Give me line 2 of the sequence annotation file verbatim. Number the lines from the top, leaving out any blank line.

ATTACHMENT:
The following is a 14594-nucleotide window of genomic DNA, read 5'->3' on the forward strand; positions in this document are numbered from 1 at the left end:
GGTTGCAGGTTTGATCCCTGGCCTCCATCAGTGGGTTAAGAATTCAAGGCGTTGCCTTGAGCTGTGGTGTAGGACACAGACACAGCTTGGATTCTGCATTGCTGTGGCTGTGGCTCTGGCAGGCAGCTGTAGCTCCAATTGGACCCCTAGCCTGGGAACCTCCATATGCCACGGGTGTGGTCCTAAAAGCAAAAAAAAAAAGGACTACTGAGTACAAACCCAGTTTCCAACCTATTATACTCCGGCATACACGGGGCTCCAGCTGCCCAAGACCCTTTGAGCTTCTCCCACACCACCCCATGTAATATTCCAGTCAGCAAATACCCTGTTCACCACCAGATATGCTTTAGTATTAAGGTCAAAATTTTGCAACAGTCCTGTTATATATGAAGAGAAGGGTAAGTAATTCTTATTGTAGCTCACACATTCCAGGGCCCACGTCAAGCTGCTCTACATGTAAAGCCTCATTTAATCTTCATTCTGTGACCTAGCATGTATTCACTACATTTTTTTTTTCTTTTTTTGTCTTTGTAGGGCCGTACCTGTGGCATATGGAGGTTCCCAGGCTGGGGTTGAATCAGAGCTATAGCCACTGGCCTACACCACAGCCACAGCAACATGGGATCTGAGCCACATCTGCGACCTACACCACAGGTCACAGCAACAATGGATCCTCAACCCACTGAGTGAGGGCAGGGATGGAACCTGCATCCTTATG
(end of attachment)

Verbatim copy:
GGTTGCAGGTTTGATCCCTGGCCTCCATCAGTGGGTTAAGAATTCAAGGCGTTGCCTTGAGCTGTGGTGTAGGACACAGACACAGCTTGGATTCTGCATTGCTGTGGCTGTGGCTCTGGCAGGCAGCTGTAGCTCCAATTGGACCCCTAGCCTGGGAACCTCCATATGCCACGGGTGTGGTCCTAAAAGCAAAAAAAAAAAGGACTACTGAGTACAAACCCAGTTTCCAACCTATTATACTCCGGCATACACGGGGCTCCAGCTGCCCAAGACCCTTTGAGCTTCTCCCACACCACCCCATGTAATATTCCAGTCAGCAAATACCCTGTTCACCACCAGATATGCTTTAGTATTAAGGTCAAAATTTTGCAACAGTCCTGTTATATATGAAGAGAAGGGTAAGTAATTCTTATTGTAGCTCACACATTCCAGGGCCCACGTCAAGCTGCTCTACATGTAAAGCCTCATTTAATCTTCATTCTGTGACCTAGCATGTATTCACTACATTTTTTTTTTCTTTTTTTGTCTTTGTAGGGCCGTACCTGTGGCATATGGAGGTTCCCAGGCTGGGGTTGAATCAGAGCTATAGCCACTGGCCTACACCACAGCCACAGCAACATGGGATCTGAGCCACATCTGCGACCTACACCACAGGTCACAGCAACAATGGATCCTCAACCCACTGAGTGAGGGCAGGGATGGAACCTGCATCCTTATG